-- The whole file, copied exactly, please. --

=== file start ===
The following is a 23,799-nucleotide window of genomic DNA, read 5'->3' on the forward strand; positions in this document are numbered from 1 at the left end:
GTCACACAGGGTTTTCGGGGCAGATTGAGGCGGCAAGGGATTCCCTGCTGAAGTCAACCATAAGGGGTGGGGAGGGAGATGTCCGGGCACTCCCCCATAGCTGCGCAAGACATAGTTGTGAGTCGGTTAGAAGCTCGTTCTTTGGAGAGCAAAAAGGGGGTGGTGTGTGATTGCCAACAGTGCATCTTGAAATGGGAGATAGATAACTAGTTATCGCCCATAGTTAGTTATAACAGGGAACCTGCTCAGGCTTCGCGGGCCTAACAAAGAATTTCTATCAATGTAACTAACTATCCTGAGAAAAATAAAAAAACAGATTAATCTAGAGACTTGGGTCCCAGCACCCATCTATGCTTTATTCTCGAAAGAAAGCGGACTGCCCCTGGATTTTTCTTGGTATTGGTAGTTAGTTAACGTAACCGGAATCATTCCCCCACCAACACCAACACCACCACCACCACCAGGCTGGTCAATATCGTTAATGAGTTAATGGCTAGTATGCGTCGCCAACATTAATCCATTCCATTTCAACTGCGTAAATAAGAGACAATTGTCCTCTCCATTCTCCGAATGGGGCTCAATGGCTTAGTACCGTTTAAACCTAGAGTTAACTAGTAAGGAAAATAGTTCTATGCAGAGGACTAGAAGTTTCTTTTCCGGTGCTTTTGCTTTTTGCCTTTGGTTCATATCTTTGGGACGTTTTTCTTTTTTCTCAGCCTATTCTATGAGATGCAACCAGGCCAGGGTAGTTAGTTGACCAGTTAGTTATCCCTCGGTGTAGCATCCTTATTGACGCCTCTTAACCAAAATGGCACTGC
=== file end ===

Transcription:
The following is a 23,799-nucleotide window of genomic DNA, read 5'->3' on the forward strand; positions in this document are numbered from 1 at the left end:
GTCACACAGGGTTTTCGGGGCAGATTGAGGCGGCAAGGGATTCCCTGCTGAAGTCAACCATAAGGGGTGGGGAGGGAGATGTCCGGGCACTCCCCCATAGCTGCGCAAGACATAGTTGTGAGTCGGTTAGAAGCTCGTTCTTTGGAGAGCAAAAAGGGGGTGGTGTGTGATTGCCAACAGTGCATCTTGAAATGGGAGATAGATAACTAGTTATCGCCCATAGTTAGTTATAACAGGGAACCTGCTCAGGCTTCGCGGGCCTAACAAAGAATTTCTATCAATGTAACTAACTATCCTGAGAAAAATAAAAAAACAGATTAATCTAGAGACTTGGGTCCCAGCACCCATCTATGCTTTATTCTCGAAAGAAAGCGGACTGCCCCTGGATTTTTCTTGGTATTGGTAGTTAGTTAACGTAACCGGAATCATTCCCCCACCAACACCAACACCACCACCACCACCAGGCTGGTCAATATCGTTAATGAGTTAATGGCTAGTATGCGTCGCCAACATTAATCCATTCCATTTCAACTGCGTAAATAAGAGACAATTGTCCTCTCCATTCTCCGAATGGGGCTCAATGGCTTAGTACCGTTTAAACCTAGAGTTAACTAGTAAGGAAAATAGTTCTATGCAGAGGACTAGAAGTTTCTTTTCCGGTGCTTTTGCTTTTTGCCTTTGGTTCATATCTTTGGGACGTTTTTCTTTTTTCTCAGCCTATTCTATGAGATGCAACCAGGCCAGGGTAGTTAGTTGACCAGTTAGTTATCCCTCGGTGTAGCATCCTTATTGACGCCTCTTAACCAAAATGGCACTGC